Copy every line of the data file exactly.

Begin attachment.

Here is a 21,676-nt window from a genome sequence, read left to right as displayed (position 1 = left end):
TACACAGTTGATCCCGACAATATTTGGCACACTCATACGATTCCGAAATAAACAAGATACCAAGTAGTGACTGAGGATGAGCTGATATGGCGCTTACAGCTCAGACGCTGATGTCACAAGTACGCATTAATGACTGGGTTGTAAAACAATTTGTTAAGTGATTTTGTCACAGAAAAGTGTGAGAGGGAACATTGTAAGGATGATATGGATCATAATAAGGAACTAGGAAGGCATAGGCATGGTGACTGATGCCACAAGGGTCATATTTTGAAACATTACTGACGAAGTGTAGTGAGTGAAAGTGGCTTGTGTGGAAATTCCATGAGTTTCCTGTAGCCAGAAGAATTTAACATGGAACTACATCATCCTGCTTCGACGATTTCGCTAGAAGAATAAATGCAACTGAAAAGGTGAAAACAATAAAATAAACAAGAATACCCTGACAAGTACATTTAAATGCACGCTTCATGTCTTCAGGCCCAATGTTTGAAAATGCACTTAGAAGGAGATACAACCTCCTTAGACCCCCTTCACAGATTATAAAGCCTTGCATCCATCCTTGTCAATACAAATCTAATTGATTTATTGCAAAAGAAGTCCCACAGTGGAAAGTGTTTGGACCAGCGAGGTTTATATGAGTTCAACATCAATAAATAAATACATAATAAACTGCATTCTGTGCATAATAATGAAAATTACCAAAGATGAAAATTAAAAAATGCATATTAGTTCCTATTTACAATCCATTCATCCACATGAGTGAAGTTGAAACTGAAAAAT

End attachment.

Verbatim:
Here is a 21,676-nt window from a genome sequence, read left to right as displayed (position 1 = left end):
TACACAGTTGATCCCGACAATATTTGGCACACTCATACGATTCCGAAATAAACAAGATACCAAGTAGTGACTGAGGATGAGCTGATATGGCGCTTACAGCTCAGACGCTGATGTCACAAGTACGCATTAATGACTGGGTTGTAAAACAATTTGTTAAGTGATTTTGTCACAGAAAAGTGTGAGAGGGAACATTGTAAGGATGATATGGATCATAATAAGGAACTAGGAAGGCATAGGCATGGTGACTGATGCCACAAGGGTCATATTTTGAAACATTACTGACGAAGTGTAGTGAGTGAAAGTGGCTTGTGTGGAAATTCCATGAGTTTCCTGTAGCCAGAAGAATTTAACATGGAACTACATCATCCTGCTTCGACGATTTCGCTAGAAGAATAAATGCAACTGAAAAGGTGAAAACAATAAAATAAACAAGAATACCCTGACAAGTACATTTAAATGCACGCTTCATGTCTTCAGGCCCAATGTTTGAAAATGCACTTAGAAGGAGATACAACCTCCTTAGACCCCCTTCACAGATTATAAAGCCTTGCATCCATCCTTGTCAATACAAATCTAATTGATTTATTGCAAAAGAAGTCCCACAGTGGAAAGTGTTTGGACCAGCGAGGTTTATATGAGTTCAACATCAATAAATAAATACATAATAAACTGCATTCTGTGCATAATAATGAAAATTACCAAAGATGAAAATTAAAAAATGCATATTAGTTCCTATTTACAATCCATTCATCCACATGAGTGAAGTTGAAACTGAAAAAT